Texture in watercolour – how to make your own tools
If you want to create texture in watercolour paintings, you can use granulating colours and granulation medium. You can also use watercolour ground and these days, even pearlescent watercolour ground. The development of painting mediums has given artists so many choices.
Mixed media artists have always had the option of piling thick paint onto the support and adding collage. Some artists will add things like sand or textiles to create the look they want. But for watercolour artists, the options are more limited.
Collage is increasingly being used in watercolour work. But methods that rely on creating more three-dimensional work, like laying on thick paint to create texture, are not feasible.
“Painting does what we cannot do – it brings a three-dimensional world into a two-dimensional plane.”Chuck Jones
When I teach my Experimental Watercolour workshop I divide the course into three sections, one of which is about using tools to make interesting marks with watercolour. Using patterns and marks in watercolour can give the impression of three dimensions. It can also provide rhythm and contrast within a painting, both of which create visual interest for the viewer.
This week I’ve been painting some small postcard pieces to complete the Running With Brushes collection. Our goal of creating 1000 paintings for charity is so close. This project has given me lots of experimentation opportunities. I collect all sorts of things that I think will make unusual marks in paint. There’s a growing box of these mark-making treasures in my studio.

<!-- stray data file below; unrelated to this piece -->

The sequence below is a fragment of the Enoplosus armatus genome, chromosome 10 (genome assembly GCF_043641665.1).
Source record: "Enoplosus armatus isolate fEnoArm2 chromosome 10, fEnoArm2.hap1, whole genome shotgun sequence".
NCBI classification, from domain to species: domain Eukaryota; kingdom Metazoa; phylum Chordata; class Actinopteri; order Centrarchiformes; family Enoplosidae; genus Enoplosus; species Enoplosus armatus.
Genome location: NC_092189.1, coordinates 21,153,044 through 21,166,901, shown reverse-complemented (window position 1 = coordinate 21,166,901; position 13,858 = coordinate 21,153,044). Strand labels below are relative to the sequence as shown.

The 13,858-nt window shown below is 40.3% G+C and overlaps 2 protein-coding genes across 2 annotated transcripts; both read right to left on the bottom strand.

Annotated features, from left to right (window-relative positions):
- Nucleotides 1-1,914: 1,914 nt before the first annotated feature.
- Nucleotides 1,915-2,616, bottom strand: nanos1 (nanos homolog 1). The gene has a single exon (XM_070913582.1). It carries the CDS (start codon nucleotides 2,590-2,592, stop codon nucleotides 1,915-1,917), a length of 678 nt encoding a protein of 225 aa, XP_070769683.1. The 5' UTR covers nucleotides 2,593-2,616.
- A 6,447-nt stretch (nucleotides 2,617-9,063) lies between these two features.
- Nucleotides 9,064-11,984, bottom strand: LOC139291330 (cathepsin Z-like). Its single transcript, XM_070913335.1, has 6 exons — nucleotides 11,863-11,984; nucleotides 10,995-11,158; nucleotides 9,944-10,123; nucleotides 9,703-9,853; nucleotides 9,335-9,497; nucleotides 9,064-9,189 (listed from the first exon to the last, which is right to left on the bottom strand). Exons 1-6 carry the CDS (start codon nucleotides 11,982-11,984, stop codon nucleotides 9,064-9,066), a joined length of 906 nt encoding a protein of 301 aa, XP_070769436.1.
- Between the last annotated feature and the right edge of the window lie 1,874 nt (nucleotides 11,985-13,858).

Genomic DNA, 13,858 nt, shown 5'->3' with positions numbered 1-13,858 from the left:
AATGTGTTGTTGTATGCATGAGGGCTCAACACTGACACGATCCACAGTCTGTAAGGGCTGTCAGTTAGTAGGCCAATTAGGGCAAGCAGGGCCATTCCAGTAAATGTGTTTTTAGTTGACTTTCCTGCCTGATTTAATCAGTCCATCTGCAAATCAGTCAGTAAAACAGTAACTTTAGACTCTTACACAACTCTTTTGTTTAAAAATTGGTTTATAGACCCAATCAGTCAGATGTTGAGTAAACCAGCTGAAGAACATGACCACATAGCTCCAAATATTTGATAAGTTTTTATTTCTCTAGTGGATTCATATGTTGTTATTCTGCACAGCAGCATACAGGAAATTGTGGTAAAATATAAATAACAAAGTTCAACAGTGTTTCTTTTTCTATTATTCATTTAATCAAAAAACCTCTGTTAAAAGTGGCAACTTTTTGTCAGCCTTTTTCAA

Texture in watercolour with zero-cost tools
As you’ll see, a lot of them are items that would have gone into our clean recycling. You can develop a repertoire of personal marks with tools that can be created at almost no cost.
Use the polystyrene shapes from packaging to stamp shapes. This was done with the original packaging pieces but you can cut them and even join these with tape to make different texturing tools.
The top of a spiral bound sketchbook sheet can be used as a stencil for regular patterns – in this case, square. Variations would be those with circular holes, or tearing the paper off so that you only get part of the shape showing on the page.
This one is a bit different. A small box of chocolate came with a reasonably study cardboard inner layer separator. By applying paint to the ridges and then pressing it onto the paper, I created a fairly large grid structure in my painting.
What can you find in your clean recycling to mark-making tools for your watercolours?
If you can’t find any commercially produced tools that give you the textures you want, make your own. Use cardboard and a hole punch, carve some polystyrene or use a plastic vegetable tray base to cut stencils. If you want even more variety of marks in your paintings, you might add some texturing media as well. The combination of mediums and your own tools will give you hours of experimenting and ultimately, your unique mark-making language.
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